The superb sequel to Ridley Scott’s futuristic masterpiece, starring Ryan Gosling, Harrison Ford and Ana de Armas, is showing now in Phnom Penh.
A Long Journey
Too many re-edits and new versions of the cult classic Blade Runner have been released since the film came out in 1982, but 35 years on, the sequel by gifted director Denis Velleneuve finally does the original justice. Assisted by magnificent photography of Roger Deakins and Hans Zimmer’s hauntingly beautiful soundtrack, the result is a unique cinematic experience.
Oh, and if it’s been a while since you saw Blade Runner and want to understand the universe of the film, check out Villeneuve’s three short films, set in the time between the two movies:
Black Out: 2022
An Anime short highlight the event leading to “blackout”. The production of replicas is prohibited, bringing about the end of Tyrell Cooperation.
Nexus Down: 2036
Niander Wallace introduces his new line of replicants.
2048: Nowhere to Run
Journey to the world 2049 with a replicant on the run, starring Dave Bautista as a Sapper Morton.
What’s It About?
Blade Runner: 2049 picks up the story thirty years after the events of the first Blade Runner. Ryan Gosling plays LAPD Officer “K”, under the control of supervisor Lieutenant Joshi (Robyn Wright).
Replicant creator Tyrell Corporation has been laid to rest, as Niander Wallace (Jared Leto) introduces a new line of replicants – the more obedient “NEXUS-9” model. Now, the old replicants (NEXUS-8s) are to be hunted down by so-called Blade Runners… one of which is K.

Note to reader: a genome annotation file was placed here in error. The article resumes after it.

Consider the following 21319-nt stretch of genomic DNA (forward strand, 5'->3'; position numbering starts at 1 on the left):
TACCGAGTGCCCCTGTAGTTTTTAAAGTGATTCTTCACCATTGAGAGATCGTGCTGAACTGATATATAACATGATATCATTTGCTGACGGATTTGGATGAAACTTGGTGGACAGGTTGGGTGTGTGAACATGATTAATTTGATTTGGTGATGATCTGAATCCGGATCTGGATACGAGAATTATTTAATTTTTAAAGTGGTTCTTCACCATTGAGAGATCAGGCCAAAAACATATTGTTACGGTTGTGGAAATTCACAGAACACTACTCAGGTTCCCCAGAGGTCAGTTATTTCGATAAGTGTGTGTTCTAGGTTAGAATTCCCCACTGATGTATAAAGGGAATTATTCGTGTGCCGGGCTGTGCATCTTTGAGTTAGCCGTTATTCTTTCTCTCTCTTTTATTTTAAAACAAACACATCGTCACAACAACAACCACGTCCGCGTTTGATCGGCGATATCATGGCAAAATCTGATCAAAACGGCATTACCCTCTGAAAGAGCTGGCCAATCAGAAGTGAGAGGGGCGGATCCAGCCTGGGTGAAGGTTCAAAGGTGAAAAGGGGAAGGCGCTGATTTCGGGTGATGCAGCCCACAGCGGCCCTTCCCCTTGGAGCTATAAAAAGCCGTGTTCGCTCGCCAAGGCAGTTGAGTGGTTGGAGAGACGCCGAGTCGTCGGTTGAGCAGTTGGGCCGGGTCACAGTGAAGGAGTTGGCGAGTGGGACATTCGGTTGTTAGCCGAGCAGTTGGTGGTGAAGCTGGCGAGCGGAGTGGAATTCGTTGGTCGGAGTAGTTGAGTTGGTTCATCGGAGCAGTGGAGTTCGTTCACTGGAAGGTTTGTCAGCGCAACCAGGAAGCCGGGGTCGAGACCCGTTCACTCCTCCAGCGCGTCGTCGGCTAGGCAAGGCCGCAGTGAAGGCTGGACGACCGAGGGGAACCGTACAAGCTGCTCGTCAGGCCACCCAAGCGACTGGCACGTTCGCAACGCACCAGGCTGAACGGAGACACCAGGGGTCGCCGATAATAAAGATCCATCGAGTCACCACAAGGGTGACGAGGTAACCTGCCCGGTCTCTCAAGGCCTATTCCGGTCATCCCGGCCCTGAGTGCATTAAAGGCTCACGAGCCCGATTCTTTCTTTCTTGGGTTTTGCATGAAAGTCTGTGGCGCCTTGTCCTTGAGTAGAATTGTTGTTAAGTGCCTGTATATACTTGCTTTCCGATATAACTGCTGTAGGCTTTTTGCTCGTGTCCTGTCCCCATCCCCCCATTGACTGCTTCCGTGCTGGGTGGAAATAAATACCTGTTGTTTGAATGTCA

On his mission as the new “Blade Runner”, he faces off Sappar Morton (Played by Dave Baustista) a replicant fearful of being hunted down, and in the process, uncovers a secret that could shake his world to the core. This leads him to Rick Deckard, a former Blade Runner, who is in hiding as he tries to figure out the truth behind the chaos.
With a total run time of more than two hours, this a slow-developing sci-fi thriller-noir that takes you to another reality, and Villeneuve outdoes himself with this one. Although, with Ridley Scott (director of the original Blade Runner) on board as executive producer, it was unlikely to go wrong.
The performances are great, the soundtrack (a collaboration between Hans Zimmer and Benjamin Wallfish) is mesmerising, and the cinematography is breathtaking – it’s no wonder that Villeneuve works with 13-time Oscar winner Deakins again and again. The set design, too, is impeccable, with as much of the world physically created as possible… no lazy green screen usage here!
The result is that the actors feel truly immersed in the futuristic surroundings, and it’s one of those films that reminds you movies really can feel like magic. A beautiful and important film that raises questions about the nature of existence and what it means to be human, and is sure to become a future classic.